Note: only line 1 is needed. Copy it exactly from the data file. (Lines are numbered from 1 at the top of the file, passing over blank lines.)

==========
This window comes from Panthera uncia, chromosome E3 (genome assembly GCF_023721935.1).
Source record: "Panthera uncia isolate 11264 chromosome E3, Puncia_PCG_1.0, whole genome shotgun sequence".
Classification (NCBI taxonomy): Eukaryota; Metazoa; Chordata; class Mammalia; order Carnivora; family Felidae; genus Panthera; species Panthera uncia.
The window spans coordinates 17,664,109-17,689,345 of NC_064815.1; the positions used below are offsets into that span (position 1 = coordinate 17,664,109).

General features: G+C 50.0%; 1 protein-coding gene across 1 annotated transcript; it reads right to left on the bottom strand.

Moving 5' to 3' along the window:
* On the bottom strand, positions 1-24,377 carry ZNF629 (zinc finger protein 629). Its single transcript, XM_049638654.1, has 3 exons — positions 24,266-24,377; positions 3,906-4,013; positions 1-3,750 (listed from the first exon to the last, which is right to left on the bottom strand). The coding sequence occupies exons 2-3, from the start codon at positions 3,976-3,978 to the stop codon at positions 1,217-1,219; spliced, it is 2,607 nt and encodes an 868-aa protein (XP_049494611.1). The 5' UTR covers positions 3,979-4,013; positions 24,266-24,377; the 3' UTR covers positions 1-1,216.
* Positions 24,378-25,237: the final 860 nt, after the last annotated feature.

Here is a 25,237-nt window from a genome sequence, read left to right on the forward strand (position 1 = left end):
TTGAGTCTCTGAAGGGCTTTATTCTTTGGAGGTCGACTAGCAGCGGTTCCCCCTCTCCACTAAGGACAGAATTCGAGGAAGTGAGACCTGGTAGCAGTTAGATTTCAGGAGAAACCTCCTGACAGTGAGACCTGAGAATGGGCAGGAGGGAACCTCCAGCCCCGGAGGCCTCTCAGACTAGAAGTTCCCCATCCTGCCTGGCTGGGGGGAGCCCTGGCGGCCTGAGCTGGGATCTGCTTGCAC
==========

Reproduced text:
This window comes from Panthera uncia, chromosome E3 (genome assembly GCF_023721935.1).